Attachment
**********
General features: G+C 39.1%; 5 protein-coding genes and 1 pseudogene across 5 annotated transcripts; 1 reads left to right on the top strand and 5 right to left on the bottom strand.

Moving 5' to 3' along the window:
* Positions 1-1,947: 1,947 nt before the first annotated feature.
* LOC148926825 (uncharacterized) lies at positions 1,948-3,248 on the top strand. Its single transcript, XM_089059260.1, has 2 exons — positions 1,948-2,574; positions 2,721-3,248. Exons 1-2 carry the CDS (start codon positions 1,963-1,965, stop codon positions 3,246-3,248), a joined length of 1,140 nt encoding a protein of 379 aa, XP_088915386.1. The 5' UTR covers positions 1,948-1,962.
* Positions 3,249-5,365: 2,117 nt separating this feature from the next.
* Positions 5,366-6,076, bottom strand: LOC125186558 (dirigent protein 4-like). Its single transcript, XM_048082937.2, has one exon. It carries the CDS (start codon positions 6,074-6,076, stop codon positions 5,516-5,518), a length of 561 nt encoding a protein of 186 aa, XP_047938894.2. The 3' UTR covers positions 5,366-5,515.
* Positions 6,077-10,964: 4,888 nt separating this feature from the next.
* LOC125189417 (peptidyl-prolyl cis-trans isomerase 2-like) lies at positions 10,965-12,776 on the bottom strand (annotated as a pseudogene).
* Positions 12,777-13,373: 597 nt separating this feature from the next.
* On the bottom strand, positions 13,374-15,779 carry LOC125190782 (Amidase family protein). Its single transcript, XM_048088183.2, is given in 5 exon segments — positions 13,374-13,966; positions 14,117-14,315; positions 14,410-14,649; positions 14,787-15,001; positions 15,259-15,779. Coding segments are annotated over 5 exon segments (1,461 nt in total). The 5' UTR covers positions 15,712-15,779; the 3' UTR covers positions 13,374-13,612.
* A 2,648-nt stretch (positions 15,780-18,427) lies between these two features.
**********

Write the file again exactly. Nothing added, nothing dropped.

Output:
General features: G+C 39.1%; 5 protein-coding genes and 1 pseudogene across 5 annotated transcripts; 1 reads left to right on the top strand and 5 right to left on the bottom strand.

Moving 5' to 3' along the window:
* Positions 1-1,947: 1,947 nt before the first annotated feature.
* LOC148926825 (uncharacterized) lies at positions 1,948-3,248 on the top strand. Its single transcript, XM_089059260.1, has 2 exons — positions 1,948-2,574; positions 2,721-3,248. Exons 1-2 carry the CDS (start codon positions 1,963-1,965, stop codon positions 3,246-3,248), a joined length of 1,140 nt encoding a protein of 379 aa, XP_088915386.1. The 5' UTR covers positions 1,948-1,962.
* Positions 3,249-5,365: 2,117 nt separating this feature from the next.
* Positions 5,366-6,076, bottom strand: LOC125186558 (dirigent protein 4-like). Its single transcript, XM_048082937.2, has one exon. It carries the CDS (start codon positions 6,074-6,076, stop codon positions 5,516-5,518), a length of 561 nt encoding a protein of 186 aa, XP_047938894.2. The 3' UTR covers positions 5,366-5,515.
* Positions 6,077-10,964: 4,888 nt separating this feature from the next.
* LOC125189417 (peptidyl-prolyl cis-trans isomerase 2-like) lies at positions 10,965-12,776 on the bottom strand (annotated as a pseudogene).
* Positions 12,777-13,373: 597 nt separating this feature from the next.
* On the bottom strand, positions 13,374-15,779 carry LOC125190782 (Amidase family protein). Its single transcript, XM_048088183.2, is given in 5 exon segments — positions 13,374-13,966; positions 14,117-14,315; positions 14,410-14,649; positions 14,787-15,001; positions 15,259-15,779. Coding segments are annotated over 5 exon segments (1,461 nt in total). The 5' UTR covers positions 15,712-15,779; the 3' UTR covers positions 13,374-13,612.
* A 2,648-nt stretch (positions 15,780-18,427) lies between these two features.